The lake that vanished: Climate change and conflict combine in Syria's Idlib
As the sun rises on a new morning, Lotfi Tamer inspects his parched agricultural land in the western countryside of Idlib province.
Rain has been late this year in this rugged corner of northwest Syria, affecting withering citrus trees and seasonal vegetable crops with yellowing leaves.
Tamer owns about 20 dunums (two hectares) of land in the village of Duwaisat, close to the Turkish border. He relies on the Duwaisat dam to irrigate the land, but about three months ago the reservoir, which collects rainwater, dried up for the first time since its construction in 1994.
'When the water dried up, we found mud covering a depth of about 10 to 15 metres'
- Lotfi Tamer, farmer
“Everyone thought that the lake was deep and that there was a large reservoir of water,” Tamer told MEE. “But when the water dried up, we found mud covering a depth of about 10 to 15 metres.”
Tamer said tree cutting on the surrounding hillsides had resulted in substantial soil deposits being washed into the lake by rainwater over years.
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He told Middle East Eye that his losses are significant this season due to drought conditions and a lack of alternative irrigation methods. Tamer estimates that local farmers have each lost between $500 and $2,000 in income in recent months.
Fishermen, shepherds, and nearby camps for people displaced by Syria’s war have also been affected by the disappearance of the local area’s main source of water.
The situation has also attracted the attention of officials at the United Nations agency responsible for responding to humanitarian crises.
According to the UN Office for the Coordination of Humanitarian Affairs (OCHA), the reservoir should hold 3.6 million cubic metres of water - enough to irrigate 250-280 hectares of cultivated lands and supply 900-1,200 households in farming and fishing communities.
“War has displaced millions of people in Syria and now climate change is making the situation even worse,” Mark Cutts, the UN deputy regional humanitarian coordinator for the Syria crisis, told MEE.
“As a result of drought, the Duwaisat dam in the northwest, used mainly for irrigation, has dried out for the first time since it was built nearly three decades ago.”
Duwaisat’s lake was once a popular spot for families and friends to gather for weekend picnics. But since the beginning of Syria’s civil war nearly a decade ago, people have come to the remote surrounding area to escape from the conflict. There are now about 10 nearby camps for the displaced, according to local residents.
Idlib, which remains outside of Syrian government control and is mostly controlled by Hay’at Tahrir al-Sham militants, is home to about 3.1m people. Half of them are displaced and living below the poverty line, and almost three-quarters lack access to adequate water, according to OCHA data.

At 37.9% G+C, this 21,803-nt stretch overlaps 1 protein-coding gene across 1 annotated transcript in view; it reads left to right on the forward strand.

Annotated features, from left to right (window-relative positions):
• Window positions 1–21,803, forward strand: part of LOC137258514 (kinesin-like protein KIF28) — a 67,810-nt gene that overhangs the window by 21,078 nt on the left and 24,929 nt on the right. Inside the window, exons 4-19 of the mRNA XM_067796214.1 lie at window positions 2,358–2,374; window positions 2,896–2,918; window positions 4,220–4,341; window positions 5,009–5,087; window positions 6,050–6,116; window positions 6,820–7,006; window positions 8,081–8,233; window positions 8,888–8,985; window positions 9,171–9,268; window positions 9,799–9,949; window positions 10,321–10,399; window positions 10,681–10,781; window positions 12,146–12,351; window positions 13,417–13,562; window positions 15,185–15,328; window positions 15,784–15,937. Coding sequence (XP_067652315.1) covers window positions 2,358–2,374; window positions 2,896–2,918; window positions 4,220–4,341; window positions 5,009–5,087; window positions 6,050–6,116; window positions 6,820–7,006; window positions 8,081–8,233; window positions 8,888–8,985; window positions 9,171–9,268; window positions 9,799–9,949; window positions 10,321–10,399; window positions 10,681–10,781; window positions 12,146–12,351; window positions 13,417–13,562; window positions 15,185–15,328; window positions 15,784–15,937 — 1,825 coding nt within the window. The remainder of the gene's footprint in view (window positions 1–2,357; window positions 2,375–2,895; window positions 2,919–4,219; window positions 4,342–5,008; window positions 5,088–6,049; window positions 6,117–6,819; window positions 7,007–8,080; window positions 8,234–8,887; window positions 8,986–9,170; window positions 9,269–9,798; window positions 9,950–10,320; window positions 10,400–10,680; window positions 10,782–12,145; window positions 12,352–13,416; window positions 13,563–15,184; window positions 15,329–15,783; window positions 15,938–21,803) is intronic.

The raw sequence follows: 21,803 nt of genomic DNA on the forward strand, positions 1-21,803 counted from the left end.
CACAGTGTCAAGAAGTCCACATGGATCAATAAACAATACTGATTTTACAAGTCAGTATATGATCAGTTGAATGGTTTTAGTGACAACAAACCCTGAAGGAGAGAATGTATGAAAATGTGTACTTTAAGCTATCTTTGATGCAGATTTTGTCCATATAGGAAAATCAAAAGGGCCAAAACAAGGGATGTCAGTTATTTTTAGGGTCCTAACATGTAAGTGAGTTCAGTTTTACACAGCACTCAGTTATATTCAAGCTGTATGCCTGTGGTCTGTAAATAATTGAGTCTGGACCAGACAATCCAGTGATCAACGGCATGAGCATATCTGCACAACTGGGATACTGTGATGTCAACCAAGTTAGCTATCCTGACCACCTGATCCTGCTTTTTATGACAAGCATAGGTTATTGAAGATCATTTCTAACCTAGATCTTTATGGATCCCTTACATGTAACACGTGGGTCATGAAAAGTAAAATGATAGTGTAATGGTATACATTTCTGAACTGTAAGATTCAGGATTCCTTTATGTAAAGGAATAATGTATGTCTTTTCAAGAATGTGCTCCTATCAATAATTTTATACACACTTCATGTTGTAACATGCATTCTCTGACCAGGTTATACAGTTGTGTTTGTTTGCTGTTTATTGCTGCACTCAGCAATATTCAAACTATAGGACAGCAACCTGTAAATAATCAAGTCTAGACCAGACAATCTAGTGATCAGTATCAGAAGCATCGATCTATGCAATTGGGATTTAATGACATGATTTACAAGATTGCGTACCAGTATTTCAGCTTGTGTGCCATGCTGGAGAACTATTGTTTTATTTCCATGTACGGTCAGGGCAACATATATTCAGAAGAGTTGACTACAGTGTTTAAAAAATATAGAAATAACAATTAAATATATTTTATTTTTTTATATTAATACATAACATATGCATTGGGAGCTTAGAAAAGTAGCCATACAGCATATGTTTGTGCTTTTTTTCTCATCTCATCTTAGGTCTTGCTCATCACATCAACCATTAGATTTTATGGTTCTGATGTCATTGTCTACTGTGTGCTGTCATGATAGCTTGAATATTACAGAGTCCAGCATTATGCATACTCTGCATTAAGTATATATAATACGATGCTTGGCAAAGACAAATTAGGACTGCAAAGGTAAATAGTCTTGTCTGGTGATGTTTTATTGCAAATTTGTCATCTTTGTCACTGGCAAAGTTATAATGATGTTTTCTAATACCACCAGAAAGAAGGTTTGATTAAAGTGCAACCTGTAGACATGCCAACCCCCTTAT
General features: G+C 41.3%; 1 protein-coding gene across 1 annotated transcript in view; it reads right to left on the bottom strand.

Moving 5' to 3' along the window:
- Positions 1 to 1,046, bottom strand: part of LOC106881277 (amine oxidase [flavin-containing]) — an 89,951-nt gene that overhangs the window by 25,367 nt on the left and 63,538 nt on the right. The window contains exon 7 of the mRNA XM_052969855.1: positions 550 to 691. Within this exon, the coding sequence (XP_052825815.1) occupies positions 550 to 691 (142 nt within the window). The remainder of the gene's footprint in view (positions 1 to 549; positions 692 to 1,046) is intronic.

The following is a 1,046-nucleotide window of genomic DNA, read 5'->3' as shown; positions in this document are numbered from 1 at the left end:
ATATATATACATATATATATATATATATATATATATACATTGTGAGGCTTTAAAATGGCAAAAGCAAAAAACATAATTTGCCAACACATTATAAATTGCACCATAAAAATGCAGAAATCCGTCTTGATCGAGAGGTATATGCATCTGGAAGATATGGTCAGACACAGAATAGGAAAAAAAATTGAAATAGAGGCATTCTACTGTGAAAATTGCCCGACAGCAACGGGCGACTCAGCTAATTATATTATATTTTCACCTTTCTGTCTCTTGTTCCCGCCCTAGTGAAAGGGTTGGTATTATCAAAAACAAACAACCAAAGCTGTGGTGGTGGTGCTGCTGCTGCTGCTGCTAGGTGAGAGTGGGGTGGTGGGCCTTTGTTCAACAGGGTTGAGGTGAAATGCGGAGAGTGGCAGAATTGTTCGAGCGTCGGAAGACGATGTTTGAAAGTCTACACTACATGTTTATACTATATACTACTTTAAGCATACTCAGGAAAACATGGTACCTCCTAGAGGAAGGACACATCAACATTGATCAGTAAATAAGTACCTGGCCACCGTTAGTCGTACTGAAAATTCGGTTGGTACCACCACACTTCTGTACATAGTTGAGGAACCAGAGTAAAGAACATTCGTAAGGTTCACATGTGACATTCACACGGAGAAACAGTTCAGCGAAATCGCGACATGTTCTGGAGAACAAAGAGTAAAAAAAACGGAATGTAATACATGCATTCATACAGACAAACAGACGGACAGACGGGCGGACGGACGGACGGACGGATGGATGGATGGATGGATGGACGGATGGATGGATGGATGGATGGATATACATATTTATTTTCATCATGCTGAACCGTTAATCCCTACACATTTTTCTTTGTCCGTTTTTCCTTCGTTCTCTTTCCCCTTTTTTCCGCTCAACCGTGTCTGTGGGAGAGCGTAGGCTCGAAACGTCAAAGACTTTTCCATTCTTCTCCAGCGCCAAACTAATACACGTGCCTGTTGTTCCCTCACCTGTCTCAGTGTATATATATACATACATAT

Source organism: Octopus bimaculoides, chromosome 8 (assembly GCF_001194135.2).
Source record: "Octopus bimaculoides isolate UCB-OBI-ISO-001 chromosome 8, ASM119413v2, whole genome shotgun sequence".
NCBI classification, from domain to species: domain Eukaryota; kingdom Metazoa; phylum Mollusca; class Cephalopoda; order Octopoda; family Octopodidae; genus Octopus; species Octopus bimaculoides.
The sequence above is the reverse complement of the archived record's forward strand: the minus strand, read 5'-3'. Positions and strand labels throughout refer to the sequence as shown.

The province's population relies mainly on agriculture and UN aid, but Syria's last rainy season between late autumn and early spring was low and irregular, severely affecting agricultural production and leading to drought-like conditions.
Syria is among the countries considered by UN agencies to be most at risk from extreme climatic events, and the third most vulnerable in the world to drought.
In a statement issued last month to mark World Food Day, UN officials said that drought-like conditions in the north and north-east of the country meant that around 40 percent of irrigated agricultural areas can no longer count on water availability – and that millions more people are at risk of going hungry.
“In the worst affected areas, farmers are simply abandoning their land and selling their livestock. This not only erases their income and livelihood prospects, it further drives up local food costs and shortages, impacting entire communities,” the statement said.
The World Health Organisation estimates that 12.4 million Syrians already suffer from food insecurity.
Local residents in Duwaisat say that it is not just climate change but neglect of basic maintenance of the dam due to the conflict that has led to the disappearance of the lake.
“The problem is that the concrete mass of the dam is cracked, which prevented the filling of the entire lake, and the pipes surrounding it are worn out, leading to water leakage,” Abu al-Nour al-Bakour, a civilian living in the village of Al-Duriya adjacent to the dam, told MEE.
“When we were kids, our parents warned us not to swim in the lake, because there were long reeds at the bottom of the lake, which drowned a lot of people,” he added.
“As we grew up, we warned the kids, but when the lake dried up, we found that there were no reeds. The bottom of the lake is full of mud, and not as deep as we expected.”
Last month, the International Committee of the Red Cross said that shortages of technical staff and engineers had contributed to the collapse of Syria’s water system, leaving the country with about 40 percent less drinking water than a decade ago.
For Said al-Hamroush, a displaced person from the outskirts of Aleppo who works in beekeeping, the lack of irrigation and the absence of new blossoms in seasonal crops and fruit trees have affected his production of honey this year.
“The cost of buying and transporting water tanks cannot be afforded, and there is no groundwater to drill wells in the area,” Hamroush told MEE.
“We fear that vegetable prices will rise in the future. If the situation continues, it will double everyone's losses.”
This article is available in French on Middle East Eye French edition.
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